SP. wrote on 6/19/2020, 7:52 AM

Try changing the velocity of the notes, so that with each note the velocity goes a little bit down until it reaches zero. But be careful, maybe this is not what you want because some instruments change their sound to something different when changing velocities.

As an alternative render the MIDI into an audio file and create a fade out on the rendered audio clip.

Guy-VV wrote on 6/19/2020, 11:25 AM

Thank you very much, but how can I render the MIDI into an audio file and import it into Music Maker?

SP. wrote on 6/19/2020, 2:27 PM

You can just export your song tracks as individual audio files and just drag and drop the files back into music maker.

I think the problem that the fade out doesn't work is because in your MIDI objects where the fade out takes place there are just very long chord notes and each note can just have one velocity value. The velocity cannot be changed over time. If a fade out lasts over many short notes the fade out will sound fine.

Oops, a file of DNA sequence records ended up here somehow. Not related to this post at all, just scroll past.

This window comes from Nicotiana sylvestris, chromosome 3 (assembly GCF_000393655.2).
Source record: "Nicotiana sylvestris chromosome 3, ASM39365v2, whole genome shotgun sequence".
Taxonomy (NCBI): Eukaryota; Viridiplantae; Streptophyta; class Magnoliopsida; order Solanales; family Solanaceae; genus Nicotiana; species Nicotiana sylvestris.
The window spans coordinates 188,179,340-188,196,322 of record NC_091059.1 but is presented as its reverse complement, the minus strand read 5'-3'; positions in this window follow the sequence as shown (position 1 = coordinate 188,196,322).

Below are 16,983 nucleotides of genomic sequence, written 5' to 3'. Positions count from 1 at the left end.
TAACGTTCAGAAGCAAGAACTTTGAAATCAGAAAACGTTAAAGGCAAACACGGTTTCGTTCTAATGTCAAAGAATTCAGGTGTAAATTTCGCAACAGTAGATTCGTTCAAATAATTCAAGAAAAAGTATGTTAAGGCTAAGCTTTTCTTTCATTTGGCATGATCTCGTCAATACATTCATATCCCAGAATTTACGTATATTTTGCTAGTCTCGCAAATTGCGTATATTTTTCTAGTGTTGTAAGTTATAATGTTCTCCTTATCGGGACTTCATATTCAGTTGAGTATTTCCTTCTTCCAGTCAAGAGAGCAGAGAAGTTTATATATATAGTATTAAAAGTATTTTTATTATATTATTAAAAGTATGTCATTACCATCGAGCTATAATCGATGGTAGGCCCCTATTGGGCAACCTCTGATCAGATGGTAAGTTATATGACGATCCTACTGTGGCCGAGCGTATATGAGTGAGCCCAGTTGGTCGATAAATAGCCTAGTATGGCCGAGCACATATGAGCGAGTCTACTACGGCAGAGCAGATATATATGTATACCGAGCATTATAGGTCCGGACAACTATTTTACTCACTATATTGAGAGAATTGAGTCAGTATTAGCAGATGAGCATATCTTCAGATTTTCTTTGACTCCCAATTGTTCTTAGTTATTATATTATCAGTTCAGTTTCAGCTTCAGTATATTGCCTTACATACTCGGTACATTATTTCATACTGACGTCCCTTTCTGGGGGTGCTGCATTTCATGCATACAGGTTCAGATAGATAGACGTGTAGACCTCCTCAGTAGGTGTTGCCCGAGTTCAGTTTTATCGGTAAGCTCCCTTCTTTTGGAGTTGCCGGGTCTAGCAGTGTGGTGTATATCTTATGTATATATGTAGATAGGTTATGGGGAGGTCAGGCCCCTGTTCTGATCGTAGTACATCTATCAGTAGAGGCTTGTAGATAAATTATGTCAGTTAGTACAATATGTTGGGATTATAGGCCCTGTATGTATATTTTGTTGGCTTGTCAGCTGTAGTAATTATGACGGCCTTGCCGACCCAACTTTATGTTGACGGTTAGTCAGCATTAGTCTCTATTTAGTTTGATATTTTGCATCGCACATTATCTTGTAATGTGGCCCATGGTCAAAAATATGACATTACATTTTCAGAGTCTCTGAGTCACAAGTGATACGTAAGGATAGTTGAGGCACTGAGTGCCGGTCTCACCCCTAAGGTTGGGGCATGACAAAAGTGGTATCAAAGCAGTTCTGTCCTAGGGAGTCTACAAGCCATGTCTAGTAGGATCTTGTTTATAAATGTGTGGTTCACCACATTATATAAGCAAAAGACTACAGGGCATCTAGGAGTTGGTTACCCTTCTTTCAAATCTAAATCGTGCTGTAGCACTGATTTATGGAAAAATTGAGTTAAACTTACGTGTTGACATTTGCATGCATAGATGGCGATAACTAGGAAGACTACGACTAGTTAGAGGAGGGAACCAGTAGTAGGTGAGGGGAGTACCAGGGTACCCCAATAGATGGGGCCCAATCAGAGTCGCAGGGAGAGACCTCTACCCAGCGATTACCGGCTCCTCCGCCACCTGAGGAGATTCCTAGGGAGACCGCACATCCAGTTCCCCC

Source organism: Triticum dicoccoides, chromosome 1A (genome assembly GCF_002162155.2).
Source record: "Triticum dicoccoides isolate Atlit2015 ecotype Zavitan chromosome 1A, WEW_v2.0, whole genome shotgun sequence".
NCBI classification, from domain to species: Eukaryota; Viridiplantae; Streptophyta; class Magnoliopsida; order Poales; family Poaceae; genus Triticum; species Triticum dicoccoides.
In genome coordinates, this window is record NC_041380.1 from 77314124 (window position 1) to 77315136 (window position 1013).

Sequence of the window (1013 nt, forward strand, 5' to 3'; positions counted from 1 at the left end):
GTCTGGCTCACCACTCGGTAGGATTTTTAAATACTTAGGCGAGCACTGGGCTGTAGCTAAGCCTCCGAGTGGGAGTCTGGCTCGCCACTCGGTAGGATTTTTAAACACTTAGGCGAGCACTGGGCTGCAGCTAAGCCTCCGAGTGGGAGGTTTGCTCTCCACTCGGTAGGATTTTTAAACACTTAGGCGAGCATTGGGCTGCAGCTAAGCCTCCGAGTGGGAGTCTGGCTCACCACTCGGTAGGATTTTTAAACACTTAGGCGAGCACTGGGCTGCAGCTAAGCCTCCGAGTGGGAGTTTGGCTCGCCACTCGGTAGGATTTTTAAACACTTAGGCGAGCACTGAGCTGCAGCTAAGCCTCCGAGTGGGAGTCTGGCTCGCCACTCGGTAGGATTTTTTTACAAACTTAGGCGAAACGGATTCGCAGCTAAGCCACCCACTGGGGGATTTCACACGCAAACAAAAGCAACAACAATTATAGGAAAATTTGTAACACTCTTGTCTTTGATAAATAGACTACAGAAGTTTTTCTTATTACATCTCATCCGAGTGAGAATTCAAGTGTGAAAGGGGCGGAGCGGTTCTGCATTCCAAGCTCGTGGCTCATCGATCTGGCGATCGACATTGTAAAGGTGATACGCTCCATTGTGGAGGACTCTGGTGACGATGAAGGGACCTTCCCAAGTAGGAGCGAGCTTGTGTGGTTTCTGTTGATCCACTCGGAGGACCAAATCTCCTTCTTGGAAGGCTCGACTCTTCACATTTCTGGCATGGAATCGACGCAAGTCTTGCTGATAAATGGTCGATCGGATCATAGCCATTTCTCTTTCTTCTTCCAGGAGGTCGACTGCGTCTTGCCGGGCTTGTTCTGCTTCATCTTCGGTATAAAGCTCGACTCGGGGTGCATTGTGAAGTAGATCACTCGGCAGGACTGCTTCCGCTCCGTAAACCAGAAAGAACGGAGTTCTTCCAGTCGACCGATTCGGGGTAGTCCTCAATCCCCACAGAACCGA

Therefore I think exporting and reimporting the MIDI tracks as audio files should be the best option in this case.

Another option I found: you can click with the right mouse button on the track and then select 'Display Track Curves' -> 'Volume'. Then a green line appears. You can double click on the line and a node will be added. The nodes can be moved up and down and left and right to set the volume of the track. When you are using this option an export of audio files is not necessary. But it is a little bit fiddly to edit the volume like this because you need to double click the green line nearly pixel perfect to add a node.

Guy-VV wrote on 6/20/2020, 2:35 AM

That was the perfect solution. I had to shorten the audio object: it was longer than the original MIDI object although I only exported that particular MIDI object.